The duel was at long range, and did not justify the expenditure of ammunition on our part. I reported this fact to General Heth, commanding at that point, and he directed me to withdraw. Colonel Crutchfield having been disabled on Saturday afternoon, you assumed command of the Second Corps artillery, and directed me to take command of your battalion.
About 7.30 p. m. I was directed to send two pieces of artillery to report to General Pender, on the Plank road, and two pieces to General McGowan, to the right of that road. About 10 p. m. the enemy attacked General McGowan's advance, when Lieutenant Chamberlayne opened on them with his two 12-pounder Napoleon guns, firing shell over the heads of our troops, inflicting heavy damage on the enemy's infantry.
On Sunday morning, May 3, at 5 a. m., according to directions from Colonel E. P. Alexander, acting chief of artillery, I sent Captain Marye, with his battery, to report to General Pender, on the Plank road; Captain Brunson, with his battery, 300 yards to Captain Marye's rear, to the right of the Plank road. The remaining three batteries, Captain Davidson's and Lieutenants McGraw's and Chamberlayne's, I massed near the position occupied by Lieutenant Chamberlayne on the night before, on the road leading to position occupied by the enemy on our right. About 6.30 a. m., observing the enemy move suddenly off from their position, I immediately moved up the three above-mentioned batteries, and Captain R. C. M. Page coming up with his excellent battery of Napoleons, I placed all of the guns in position at that point, and opened an oblique fire on the enemy's batteries. The firing was accurate, and had a telling effect on the enemy's batteries, exploding several ammunition chests, killing a number of men and horses, and soon driving them away from their guns.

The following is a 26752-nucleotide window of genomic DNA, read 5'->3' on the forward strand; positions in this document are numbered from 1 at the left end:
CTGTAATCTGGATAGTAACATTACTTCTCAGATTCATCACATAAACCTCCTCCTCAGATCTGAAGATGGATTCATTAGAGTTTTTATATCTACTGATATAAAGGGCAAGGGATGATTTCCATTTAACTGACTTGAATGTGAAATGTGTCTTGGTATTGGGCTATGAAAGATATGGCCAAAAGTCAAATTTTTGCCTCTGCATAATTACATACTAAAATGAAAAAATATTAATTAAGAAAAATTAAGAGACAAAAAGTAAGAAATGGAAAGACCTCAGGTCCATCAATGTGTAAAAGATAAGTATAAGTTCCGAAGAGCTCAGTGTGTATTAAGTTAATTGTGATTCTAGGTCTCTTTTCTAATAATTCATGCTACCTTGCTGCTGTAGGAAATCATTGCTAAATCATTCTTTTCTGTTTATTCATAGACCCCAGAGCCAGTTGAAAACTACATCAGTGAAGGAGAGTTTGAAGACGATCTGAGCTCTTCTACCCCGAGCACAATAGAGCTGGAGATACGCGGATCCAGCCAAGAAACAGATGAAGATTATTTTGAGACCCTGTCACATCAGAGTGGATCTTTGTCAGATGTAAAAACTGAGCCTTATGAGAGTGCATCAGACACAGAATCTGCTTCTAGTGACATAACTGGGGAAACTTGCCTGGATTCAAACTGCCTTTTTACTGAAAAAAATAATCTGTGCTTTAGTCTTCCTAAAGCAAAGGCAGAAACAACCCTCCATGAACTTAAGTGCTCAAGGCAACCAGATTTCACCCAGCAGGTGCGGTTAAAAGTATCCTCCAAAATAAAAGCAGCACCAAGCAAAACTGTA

About this time Major Huger came up with Colonel Alexander's battalion, and took position on my left. The enemy had a heavy body of infantry in the woods immediately in our front. They advanced a heavy line of skirmishers and opened on the cannoneers, and, whilst we were engaged in driving them back, they moved up and carried off their guns. If there had been a line of skirmishers in our front, they could never have carried off their guns. I then directed all of the guns, about twenty-five in number, to open on the infantry in our front. A murderous fire was kept up on them, killing and wounding a very large number, until our infantry came up on their flanks, and we drove them entirely off from this position. I regret here to have to record the death of one of the most gallant, meritorious, and efficient officers in the service, Captain Greenlee Davidson, who fell, mortally wounded, at the moment of victory.
Captains Page's and Davidson's and Lieutenant Chamberlayne's batteries having expended all of their ammunition, I sent them to the rear, to refill their chests, and advanced Lieutenant McGraw's battery along with Carter's and McIntosh's battalion to the position from which we had just driven the enemy, and opened on them in their second position near Chancellor's house. After a heavy cannonading of an hour, during which time we inflicted a heavy loss on the enemy, suffering but slightly ourselves, we succeeded in driving them entirely off of the field. They left several guns and caissons on the field. Immediately after this engagement, Colonel Brown arrived and assumed command of the Second Corps [artillery], and you of the battalion.
On Sunday night, about 10 o'clock, after having refilled the chests of the batteries with ammunition, and placed the batteries in position on